The dream of many a TV watcher is the ability to choose our own cable package. We feel we shouldn’t have to drop $80 a month for the 10 channels we actually watch, while subsidising channels we may find morally objectionable or just plain boring.
For example, ESPN represents over $5 of your monthly cable bill alone, and you are typically paying $0.25-$2 per channel for the rest of it as part of your monthly package. A new ruling in Canada will create far smaller, likely themed bundles of channels that have a higher cost of entry, but much lower overall expenditure:
Observers say the decisions clear the way for more so-called specialty theme packs, where consumers can subscribe to a small group of related channels from a cable or satellite carrier.
That’s a major change from the traditional model that has required consumers to pay for hundreds of channels to access the handful they really want.
But Bell Media Inc. president Kevin Crull said customers who opt for more specific offerings from distributors rather than multiple channel bundles will likely pay more for each channel, even though their overall bill would fall.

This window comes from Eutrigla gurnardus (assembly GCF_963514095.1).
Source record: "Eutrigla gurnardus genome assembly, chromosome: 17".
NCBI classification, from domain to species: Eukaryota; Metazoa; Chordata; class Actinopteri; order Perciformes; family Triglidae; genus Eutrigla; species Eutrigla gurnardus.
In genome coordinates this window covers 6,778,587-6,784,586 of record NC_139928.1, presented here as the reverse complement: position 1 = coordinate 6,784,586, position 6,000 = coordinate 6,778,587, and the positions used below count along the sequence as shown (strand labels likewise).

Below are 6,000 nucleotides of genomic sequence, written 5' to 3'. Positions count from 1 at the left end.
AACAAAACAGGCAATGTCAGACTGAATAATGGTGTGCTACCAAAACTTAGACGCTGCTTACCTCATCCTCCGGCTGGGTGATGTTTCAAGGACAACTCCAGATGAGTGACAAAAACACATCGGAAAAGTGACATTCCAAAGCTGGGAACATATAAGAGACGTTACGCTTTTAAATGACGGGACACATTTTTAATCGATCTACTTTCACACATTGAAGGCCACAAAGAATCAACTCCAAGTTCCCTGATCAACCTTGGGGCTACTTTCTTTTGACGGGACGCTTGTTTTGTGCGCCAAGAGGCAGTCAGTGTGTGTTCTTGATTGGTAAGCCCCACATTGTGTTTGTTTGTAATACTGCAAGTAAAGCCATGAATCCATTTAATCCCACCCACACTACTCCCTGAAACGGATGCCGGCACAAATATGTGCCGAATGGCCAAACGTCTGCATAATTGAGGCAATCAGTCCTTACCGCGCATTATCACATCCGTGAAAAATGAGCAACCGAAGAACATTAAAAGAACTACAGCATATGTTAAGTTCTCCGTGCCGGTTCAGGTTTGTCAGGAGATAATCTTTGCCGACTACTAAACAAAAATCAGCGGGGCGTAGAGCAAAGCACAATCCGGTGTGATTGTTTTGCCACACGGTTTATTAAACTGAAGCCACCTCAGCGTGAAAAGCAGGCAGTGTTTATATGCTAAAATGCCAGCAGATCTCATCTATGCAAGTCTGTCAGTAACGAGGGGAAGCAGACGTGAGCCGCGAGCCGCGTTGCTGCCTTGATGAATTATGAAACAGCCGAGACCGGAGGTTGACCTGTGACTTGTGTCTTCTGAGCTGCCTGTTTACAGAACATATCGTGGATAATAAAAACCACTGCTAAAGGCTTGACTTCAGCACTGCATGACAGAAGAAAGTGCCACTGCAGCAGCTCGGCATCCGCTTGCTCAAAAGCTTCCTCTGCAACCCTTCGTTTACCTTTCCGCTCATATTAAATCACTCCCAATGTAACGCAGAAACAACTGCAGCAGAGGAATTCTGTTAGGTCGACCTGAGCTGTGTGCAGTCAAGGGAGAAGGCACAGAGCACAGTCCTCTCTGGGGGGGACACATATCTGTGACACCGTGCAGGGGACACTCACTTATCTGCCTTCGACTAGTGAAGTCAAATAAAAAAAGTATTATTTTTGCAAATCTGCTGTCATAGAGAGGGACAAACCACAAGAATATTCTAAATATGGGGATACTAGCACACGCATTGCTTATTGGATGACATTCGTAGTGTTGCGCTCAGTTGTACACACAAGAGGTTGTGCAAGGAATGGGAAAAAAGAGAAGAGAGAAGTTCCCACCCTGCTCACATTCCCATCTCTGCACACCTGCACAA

He said customers who now pay, for example, 25 cents per channel for 200 channels could opt for a 20 channel subscription – but the cost per channel would rise to 75 cents
The upshot of this is that the channels themselves will get a lot more money, and you’re still paying for some channels you don’t want, but that hurts a lot less when you have a $20 cable bill instead of $80.
True à la carte channel cherry picking is probably a pipe dream, and it’s very unhealthy for diversity in the first place. Most now-successful channels took many years to take off. Comedy Central wasn’t on my local cable system until South Park (thus forcing me to miss almost the entire run of MST3K). Sci-Fi took years to show up (back when it was good, and actually about sci-fi). If people can’t run across the channels because their packages don’t contain it, it’s going to be very hard for the next new or innovative network to break out.
Currently the US cable industry is in panic mode over cord cutting, they know that people are sick and tired of dropping a thousand dollars a year on cable, but they don’t want to give it up. I expect that they’ll petri dish this in Canada, and some variation of it will come to America in the next five years, and maybe then I’ll actually think about picking up cable again.
Via: [Toronto Star]